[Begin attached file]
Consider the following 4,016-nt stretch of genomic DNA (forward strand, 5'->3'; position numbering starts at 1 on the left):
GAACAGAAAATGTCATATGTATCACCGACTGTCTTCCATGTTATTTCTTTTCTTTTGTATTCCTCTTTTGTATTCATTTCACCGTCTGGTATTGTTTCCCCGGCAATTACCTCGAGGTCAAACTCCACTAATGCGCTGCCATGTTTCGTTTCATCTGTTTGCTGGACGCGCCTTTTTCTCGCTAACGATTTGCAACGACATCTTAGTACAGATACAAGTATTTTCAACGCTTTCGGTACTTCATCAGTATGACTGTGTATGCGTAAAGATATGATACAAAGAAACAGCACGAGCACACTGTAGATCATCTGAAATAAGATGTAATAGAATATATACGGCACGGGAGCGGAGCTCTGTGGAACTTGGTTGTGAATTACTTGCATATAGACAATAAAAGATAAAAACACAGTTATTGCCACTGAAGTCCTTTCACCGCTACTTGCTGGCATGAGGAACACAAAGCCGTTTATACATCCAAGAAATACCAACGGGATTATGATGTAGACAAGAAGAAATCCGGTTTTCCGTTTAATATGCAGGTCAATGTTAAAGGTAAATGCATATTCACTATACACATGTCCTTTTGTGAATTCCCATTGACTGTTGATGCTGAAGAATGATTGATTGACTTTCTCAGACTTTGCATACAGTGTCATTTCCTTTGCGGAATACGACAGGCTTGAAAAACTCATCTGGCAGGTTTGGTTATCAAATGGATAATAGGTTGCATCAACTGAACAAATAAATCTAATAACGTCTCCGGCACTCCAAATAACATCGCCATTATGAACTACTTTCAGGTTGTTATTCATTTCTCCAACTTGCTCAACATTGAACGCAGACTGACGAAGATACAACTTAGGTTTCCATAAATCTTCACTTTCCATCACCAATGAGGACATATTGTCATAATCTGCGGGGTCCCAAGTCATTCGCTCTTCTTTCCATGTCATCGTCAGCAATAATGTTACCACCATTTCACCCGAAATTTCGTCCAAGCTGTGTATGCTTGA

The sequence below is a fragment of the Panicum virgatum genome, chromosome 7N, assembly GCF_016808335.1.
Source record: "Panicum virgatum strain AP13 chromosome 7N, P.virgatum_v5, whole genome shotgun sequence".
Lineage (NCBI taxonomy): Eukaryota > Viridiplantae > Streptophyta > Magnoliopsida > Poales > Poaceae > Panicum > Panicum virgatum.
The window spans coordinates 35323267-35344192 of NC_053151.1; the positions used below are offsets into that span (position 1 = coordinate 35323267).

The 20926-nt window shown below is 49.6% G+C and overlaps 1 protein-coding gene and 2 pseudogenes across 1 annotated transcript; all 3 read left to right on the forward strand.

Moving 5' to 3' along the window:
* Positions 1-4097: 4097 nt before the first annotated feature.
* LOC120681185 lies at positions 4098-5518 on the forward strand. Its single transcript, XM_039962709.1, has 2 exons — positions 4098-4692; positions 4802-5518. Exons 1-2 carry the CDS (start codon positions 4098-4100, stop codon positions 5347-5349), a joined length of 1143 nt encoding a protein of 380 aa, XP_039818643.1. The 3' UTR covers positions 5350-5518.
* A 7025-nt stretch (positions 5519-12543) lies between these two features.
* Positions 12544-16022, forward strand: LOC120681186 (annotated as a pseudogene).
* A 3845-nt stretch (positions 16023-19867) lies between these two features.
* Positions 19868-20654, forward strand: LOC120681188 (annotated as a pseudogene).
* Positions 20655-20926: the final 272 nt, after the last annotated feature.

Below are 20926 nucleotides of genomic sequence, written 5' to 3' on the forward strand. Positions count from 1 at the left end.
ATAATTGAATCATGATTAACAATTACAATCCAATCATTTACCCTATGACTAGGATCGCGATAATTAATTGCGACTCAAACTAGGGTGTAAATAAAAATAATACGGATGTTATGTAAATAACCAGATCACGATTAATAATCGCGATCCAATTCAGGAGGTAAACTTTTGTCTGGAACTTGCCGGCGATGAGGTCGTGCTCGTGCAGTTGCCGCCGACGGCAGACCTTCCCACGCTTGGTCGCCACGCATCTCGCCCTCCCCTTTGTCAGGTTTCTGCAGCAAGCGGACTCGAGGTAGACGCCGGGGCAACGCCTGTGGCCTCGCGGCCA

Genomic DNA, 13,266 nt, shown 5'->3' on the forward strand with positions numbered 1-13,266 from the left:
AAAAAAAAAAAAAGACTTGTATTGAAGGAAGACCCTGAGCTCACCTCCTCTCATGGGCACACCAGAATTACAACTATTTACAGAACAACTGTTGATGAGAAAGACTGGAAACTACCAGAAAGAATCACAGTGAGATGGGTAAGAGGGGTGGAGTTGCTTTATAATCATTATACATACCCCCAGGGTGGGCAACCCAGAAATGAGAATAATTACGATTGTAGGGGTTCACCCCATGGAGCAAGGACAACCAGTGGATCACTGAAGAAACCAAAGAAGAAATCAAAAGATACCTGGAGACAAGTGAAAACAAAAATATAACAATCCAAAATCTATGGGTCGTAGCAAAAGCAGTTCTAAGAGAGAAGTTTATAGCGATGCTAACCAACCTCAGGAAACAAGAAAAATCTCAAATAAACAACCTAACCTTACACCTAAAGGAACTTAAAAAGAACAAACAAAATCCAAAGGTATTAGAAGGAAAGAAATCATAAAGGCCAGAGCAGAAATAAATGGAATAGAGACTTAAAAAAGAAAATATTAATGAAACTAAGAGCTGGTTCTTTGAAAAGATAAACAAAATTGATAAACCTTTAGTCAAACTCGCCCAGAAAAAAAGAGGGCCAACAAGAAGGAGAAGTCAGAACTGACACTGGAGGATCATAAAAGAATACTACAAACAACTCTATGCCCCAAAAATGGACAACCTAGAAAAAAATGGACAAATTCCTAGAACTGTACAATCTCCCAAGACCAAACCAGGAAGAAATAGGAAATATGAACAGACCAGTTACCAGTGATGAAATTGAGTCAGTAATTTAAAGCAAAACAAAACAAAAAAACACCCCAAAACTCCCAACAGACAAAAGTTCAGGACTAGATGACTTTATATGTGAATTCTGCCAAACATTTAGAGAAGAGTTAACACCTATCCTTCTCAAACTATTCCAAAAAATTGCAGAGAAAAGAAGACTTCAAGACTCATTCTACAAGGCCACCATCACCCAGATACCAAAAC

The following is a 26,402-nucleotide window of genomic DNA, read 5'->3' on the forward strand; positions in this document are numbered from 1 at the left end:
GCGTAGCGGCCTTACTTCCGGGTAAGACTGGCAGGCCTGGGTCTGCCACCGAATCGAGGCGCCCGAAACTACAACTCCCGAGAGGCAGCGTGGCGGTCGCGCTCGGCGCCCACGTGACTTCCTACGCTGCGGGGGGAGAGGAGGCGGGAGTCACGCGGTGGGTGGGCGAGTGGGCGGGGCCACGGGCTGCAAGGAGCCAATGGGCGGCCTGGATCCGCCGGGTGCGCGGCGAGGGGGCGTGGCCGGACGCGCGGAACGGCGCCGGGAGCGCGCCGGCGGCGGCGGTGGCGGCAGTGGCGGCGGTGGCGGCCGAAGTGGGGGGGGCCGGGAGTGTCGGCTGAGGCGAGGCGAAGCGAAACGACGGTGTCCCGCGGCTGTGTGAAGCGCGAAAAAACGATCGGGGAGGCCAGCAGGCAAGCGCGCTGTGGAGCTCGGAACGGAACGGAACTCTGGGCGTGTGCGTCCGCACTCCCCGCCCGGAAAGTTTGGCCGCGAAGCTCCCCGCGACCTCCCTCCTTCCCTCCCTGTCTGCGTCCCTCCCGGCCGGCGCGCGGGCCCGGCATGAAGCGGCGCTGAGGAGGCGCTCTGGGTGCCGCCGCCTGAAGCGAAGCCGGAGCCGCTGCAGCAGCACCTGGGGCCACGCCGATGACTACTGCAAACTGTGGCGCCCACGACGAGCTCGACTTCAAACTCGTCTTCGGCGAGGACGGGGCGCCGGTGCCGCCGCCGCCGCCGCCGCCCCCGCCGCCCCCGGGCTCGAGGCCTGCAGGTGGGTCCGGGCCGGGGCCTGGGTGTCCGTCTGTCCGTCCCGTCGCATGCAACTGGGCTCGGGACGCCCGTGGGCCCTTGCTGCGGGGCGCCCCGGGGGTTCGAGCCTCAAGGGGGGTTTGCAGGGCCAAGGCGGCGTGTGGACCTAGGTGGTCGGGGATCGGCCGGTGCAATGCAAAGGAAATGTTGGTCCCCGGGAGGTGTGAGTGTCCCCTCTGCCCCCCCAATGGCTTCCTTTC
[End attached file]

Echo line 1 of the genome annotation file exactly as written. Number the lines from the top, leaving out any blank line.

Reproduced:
Consider the following 4,016-nt stretch of genomic DNA (forward strand, 5'->3'; position numbering starts at 1 on the left):